Because a variety of different health issues can cause temporary hair loss, it’s important to talk to your healthcare provider as soon as you notice hair loss symptoms developing. 

Temporary Hair Loss vs. Male Pattern Baldness

Many people mistake temporary forms of hair loss, such as telogen effluvium or alopecia areata, for male pattern baldness.

While temporary hair loss and male pattern baldness share several common symptoms, they’re very different issues with different root causes. 

Temporary hair loss can occur for a variety of reasons. In most cases, it doesn’t involve any type of permanent damage or change to your hair follicles.

Male pattern baldness, on the other hand, is caused by a combination of genetic factors and the effects of the hormone dihydrotestosterone, or DHT.

Over time, DHT can shrink your hair follicles (a process referred to as miniaturization) and stop them from producing new hairs. This process usually affects the hairline or crown (the area at the top of your scalp), causing hair loss to occur in a specific pattern.

We’ve discussed this process and its effects on your appearance more in our guide to DHT and male hair loss.

Some treatments for male pattern baldness, such as finasteride, work by reducing DHT levels in your body. Since temporary hair loss isn’t caused by the effects of DHT, finasteride won’t help to stop this type or hair shedding or stimulate new hair growth. 

How to Treat Temporary Hair Loss

Since temporary hair loss has several potential causes, there’s no single treatment that can stop this form of hair loss from occurring.

Instead, treatment usually focuses on identifying the specific cause of your hair loss, then taking steps to treat the underlying condition.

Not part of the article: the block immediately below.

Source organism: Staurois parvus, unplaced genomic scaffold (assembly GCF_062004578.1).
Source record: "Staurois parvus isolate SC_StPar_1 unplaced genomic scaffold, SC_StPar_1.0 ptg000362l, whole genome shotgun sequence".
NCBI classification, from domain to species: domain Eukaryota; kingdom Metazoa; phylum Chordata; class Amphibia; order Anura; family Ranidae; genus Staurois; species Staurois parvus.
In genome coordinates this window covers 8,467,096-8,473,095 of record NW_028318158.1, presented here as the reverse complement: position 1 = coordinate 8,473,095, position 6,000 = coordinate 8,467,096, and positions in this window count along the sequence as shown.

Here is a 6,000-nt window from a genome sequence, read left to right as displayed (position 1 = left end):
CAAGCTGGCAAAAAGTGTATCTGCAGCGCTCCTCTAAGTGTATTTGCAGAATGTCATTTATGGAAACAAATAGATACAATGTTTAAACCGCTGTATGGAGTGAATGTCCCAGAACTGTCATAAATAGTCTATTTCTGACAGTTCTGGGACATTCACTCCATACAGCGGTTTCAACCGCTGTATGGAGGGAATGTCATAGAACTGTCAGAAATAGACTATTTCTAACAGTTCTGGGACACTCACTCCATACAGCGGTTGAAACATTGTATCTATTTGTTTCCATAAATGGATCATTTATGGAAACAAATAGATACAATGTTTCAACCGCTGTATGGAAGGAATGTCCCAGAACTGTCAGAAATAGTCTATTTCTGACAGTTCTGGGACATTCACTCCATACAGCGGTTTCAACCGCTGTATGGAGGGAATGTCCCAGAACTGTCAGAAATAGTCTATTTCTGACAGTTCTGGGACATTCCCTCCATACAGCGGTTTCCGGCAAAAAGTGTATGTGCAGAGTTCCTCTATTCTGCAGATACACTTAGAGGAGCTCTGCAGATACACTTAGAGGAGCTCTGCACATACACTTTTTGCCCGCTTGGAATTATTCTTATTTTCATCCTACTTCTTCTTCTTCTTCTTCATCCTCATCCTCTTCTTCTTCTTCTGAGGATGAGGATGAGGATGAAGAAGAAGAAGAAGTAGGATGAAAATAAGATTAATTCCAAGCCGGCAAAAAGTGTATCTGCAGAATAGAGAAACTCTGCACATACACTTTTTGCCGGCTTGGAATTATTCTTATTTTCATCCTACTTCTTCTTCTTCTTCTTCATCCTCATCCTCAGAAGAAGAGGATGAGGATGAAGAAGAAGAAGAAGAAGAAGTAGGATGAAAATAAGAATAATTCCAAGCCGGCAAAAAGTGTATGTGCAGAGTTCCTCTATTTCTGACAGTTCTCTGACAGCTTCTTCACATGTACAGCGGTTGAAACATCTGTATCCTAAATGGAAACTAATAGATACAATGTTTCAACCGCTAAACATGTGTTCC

For telogen effluvium, this could mean:

  • Making changes to your lifestyle to reduce stress

  • Adjusting your diet to include nutrients such as iron or protein

  • Using hair growth vitamins or other nutritional supplements

  • Taking medication to address a hormonal or metabolic condition

  • Changing from an existing medication to a one that doesn’t affect hair growth

When telogen effluvium is caused by surgery or an illness, your hair may start to grow naturally as you recover, without any need for active treatment.

For other forms of temporary hair loss, you may need to use certain medications to control hair shedding and promote hair growth. 

For example, alopecia areata is often treated using topical medications, ultraviolet light therapy or steroids that control inflammation.

Tinea capitis, on the other hand, is treated using oral antifungal medication, topical medication and hair care products such as antifungal shampoo.

It’s important to talk to your healthcare provider to check that the underlying cause of your hair loss is properly treated.